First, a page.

Edna Mae Conant


Edna Mae Conant, 93, passed away on Tuesday, May 1. She was born on March 16, 1925 in Hester, near Corsicana, Texas where she grew up. Her parents were Finis and Rena Sheets Fluker.

The eldest of 10 children, Edna learned her responsibility early in life by helping care for her seven sisters and two brothers. In 1942, Edna got married at the age of seventeen and had two children, Lynda and Jim. She struggled to care for them while her husband was away in the Navy. She went on to attend telegraph school in 1945.

Edna then married Homer Fred Conant in 1947, who just re-enlisted in the Army for the second time after serving in World War II. Shortly after her third child Gregory was born, Fred would leave for Japan where he would be reassigned to Yokahoma in January of 1949. Edna stayed back for six months in Corsicana with her three children as they waited eagerly to travel by ship and join Fred. They spent three years in Japan, where Edna volunteered for the Red Cross and took care of her children. They took pleasure in doing things as a family, like going on hikes through the woods to an all-time favorite spot that overlooked the Pacific Ocean.

In 1950, Fred was sent to defend South Korea from the Communist invasion from North Korea. Edna soon was notified that Fred was missing in action. She did not once give up hope, and refused to return to the U.S. without him. Fred finally found his way to safety, leading the way for two other unexperienced soldiers. Their battalion and platoon were all killed and they were left without food or ammunition. The three men were required to hide out in the woods and survive on only what they could scavenge to eat.

Edna and the children would later attend a parade and ceremony for Fred, where he was awarded the bronze star and many other medals for his bravery and leadership. In 1952, the family returned to Ft. Sam in San Antonio where they lived for a couple of years until they relocated to Karachi Pakistan in 1955. Edna followed Fred several months later with four children, one of which was an infant. Fred served in a special undercover assignment at the American Embassy.

Edna had to quickly grasp the knowledge of formal affairs and proper etiquette, where she learned from books and the American women who had arrived before her. Together, Fred and Edna attended formal parties and functions at the Embassy. In this unique circumstance, there was no division based on rank or status regarding functions at the Embassy. Living in a primitive culture was quite an adjustment for the family, but the small American community provided the necessary moral support and cohesiveness.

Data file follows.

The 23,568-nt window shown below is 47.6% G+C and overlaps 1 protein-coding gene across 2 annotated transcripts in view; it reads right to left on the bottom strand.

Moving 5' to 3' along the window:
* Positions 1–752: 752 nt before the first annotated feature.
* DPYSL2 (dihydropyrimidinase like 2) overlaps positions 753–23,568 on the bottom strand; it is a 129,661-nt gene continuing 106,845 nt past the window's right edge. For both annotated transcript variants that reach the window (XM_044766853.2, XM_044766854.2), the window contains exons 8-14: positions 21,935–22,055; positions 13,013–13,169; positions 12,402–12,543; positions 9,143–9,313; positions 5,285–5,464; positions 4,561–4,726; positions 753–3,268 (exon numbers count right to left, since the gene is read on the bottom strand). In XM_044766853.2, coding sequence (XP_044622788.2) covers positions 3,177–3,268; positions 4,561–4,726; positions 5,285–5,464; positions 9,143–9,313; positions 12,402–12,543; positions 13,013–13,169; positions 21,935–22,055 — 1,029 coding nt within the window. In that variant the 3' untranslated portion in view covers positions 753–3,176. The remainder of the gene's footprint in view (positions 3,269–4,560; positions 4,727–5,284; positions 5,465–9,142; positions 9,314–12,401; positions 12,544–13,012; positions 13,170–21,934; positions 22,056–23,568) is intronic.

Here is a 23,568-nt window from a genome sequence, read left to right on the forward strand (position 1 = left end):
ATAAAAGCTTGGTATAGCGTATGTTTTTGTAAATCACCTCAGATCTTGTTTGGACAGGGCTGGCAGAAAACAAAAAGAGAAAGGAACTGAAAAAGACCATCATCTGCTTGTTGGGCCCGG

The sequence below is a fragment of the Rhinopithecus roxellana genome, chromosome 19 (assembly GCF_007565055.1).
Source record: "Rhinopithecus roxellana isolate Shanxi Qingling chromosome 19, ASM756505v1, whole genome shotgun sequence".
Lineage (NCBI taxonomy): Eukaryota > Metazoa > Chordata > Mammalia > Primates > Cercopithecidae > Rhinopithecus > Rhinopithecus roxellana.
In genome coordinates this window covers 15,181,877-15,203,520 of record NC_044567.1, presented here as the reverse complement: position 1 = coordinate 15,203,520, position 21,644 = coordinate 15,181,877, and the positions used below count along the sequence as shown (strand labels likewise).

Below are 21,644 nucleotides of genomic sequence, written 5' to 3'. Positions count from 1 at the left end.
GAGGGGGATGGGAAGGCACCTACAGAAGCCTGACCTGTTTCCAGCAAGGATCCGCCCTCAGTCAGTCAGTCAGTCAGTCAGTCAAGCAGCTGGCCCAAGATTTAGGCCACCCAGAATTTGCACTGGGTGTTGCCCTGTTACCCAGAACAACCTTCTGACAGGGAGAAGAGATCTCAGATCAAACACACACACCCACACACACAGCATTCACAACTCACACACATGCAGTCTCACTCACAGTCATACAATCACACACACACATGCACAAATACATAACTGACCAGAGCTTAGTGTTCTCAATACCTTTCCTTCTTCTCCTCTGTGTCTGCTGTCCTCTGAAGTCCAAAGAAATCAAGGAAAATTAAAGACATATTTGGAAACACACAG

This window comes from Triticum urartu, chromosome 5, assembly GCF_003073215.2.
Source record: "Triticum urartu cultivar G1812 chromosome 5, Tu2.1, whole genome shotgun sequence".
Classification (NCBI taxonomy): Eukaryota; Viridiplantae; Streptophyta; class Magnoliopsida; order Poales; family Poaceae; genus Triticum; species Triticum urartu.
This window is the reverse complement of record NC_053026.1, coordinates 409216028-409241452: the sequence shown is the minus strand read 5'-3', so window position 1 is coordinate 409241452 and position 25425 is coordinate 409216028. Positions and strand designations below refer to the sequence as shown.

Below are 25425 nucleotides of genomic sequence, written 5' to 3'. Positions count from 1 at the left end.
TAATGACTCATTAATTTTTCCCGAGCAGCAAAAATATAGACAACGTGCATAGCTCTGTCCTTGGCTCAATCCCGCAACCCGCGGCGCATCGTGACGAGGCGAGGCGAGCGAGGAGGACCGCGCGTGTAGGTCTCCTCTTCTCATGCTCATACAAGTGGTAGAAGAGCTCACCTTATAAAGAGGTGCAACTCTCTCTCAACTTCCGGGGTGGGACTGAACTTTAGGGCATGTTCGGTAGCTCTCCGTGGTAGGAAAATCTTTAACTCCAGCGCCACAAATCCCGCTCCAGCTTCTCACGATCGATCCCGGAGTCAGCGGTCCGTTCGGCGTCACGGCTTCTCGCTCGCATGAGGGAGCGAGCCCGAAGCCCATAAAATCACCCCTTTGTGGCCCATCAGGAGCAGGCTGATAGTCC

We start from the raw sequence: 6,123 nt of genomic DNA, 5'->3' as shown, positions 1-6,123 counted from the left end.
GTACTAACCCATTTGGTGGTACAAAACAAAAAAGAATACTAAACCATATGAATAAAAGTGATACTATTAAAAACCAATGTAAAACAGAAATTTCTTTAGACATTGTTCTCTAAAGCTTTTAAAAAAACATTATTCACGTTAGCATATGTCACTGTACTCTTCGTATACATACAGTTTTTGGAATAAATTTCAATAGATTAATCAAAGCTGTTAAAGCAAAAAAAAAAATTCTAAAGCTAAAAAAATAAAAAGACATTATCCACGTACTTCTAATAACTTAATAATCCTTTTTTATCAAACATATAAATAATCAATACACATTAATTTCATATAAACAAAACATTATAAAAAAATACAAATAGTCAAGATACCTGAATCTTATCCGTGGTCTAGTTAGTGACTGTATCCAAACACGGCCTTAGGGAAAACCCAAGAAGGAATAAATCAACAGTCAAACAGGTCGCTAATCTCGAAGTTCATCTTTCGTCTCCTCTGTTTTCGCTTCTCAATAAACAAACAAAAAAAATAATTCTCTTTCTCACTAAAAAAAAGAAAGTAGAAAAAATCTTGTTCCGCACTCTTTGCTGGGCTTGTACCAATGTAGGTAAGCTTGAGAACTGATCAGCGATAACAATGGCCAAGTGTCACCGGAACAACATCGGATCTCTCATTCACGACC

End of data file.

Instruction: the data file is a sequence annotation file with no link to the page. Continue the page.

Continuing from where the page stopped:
Edna learned many things like how to bake bread and order enough supplies from out of the country to last for months. The family would make many adventurous trips, by jeep, to the Arabian sea and enjoy taking in the sights and sailing. The first year they were in Karachi, they suffered a real tragedy, nearly losing one of their sons from an assault by a Pakistani man. Again Edna was faced with a tough decision and wanted to keep her family together, so she decided not to return to the U.S. with the children.

Military ties run deep in the Conant family. Edna’s son, Jim, had joined the Navy. Later, Greg joined the Army and she also had a son-in-law in the Air Force. They all served in the Vietnam War, and Gregory paid the ultimate price in February of 1968, making Edna a Gold Star Mother. Fred retired three years later to Gonzales, Texas.

Fred and Edna found an interest in camping at Willow Creek in New Mexico. Fred built a cabin, furniture and fished with sons Vince and Tim, while Edna spent time keeping up the camp, reading and writing. This became their special place. They vacationed there every year until 2009, when Fred had an aneurysm in his brain, declining his health thereafter.

In the late 70s, Edna discovered her admirable talents in sewing, drawing, and oil painting. Her artwork could be found on exhibition in many of the Gonzales art shows, banks, and many other places in the surrounding counties. Edna accepted many ribbons in recognition for her art. She was very active in her community for all forty years she spent in Gonzales, involving herself in many groups such as: The Garden Club, Art Group, and The First Baptist Church, where she taught Sunday school for many years.

Edna was a very generous person. She contributed to many causes, to the people of her community, and especially to her brother, Gene, in his ministry. Edna kept in touch with her many friends all over the world that she met throughout her lifetime. Every year, Edna and Fred sent and received 75 Christmas cards to people they had known for 70 years. One friend from New York has continued to keep in touch with her for 73 years, as of 2017. Edna was a devoted wife and mother. She was married 66 years to the love of her life, Fred, who passed away on June 24, 2013.

Edna is survived by her daughter, Lynda Mosier of Denton, Texas, sons Jim Conant of Chicago, Illinois, Vincent Conant of Lockhart, Texas and Tim Conant of Florida. She was also survived by seven grandchildren, 10 great-grandchildren, two great-great-grandchildren, six sisters and two brothers.

Edna was preceded in death by her parents, husband, son Gregory, and sister Dorothy Dixon.

Visitation for Edna will be held on Tuesday, May 8 from 10-11 a.m. at Seydler-Hill Funeral Home in Gonzales, Texas and a funeral service at 11 a.m., with Dr. Chris Irving officiating. Interment will follow in the Gonzales Memorial Park Cemetery. Friends and family may sign the guestbook by visiting seydlerhillfuneralhome.com. Arrangements are under the care and direction of Seydler-Hill Funeral Home.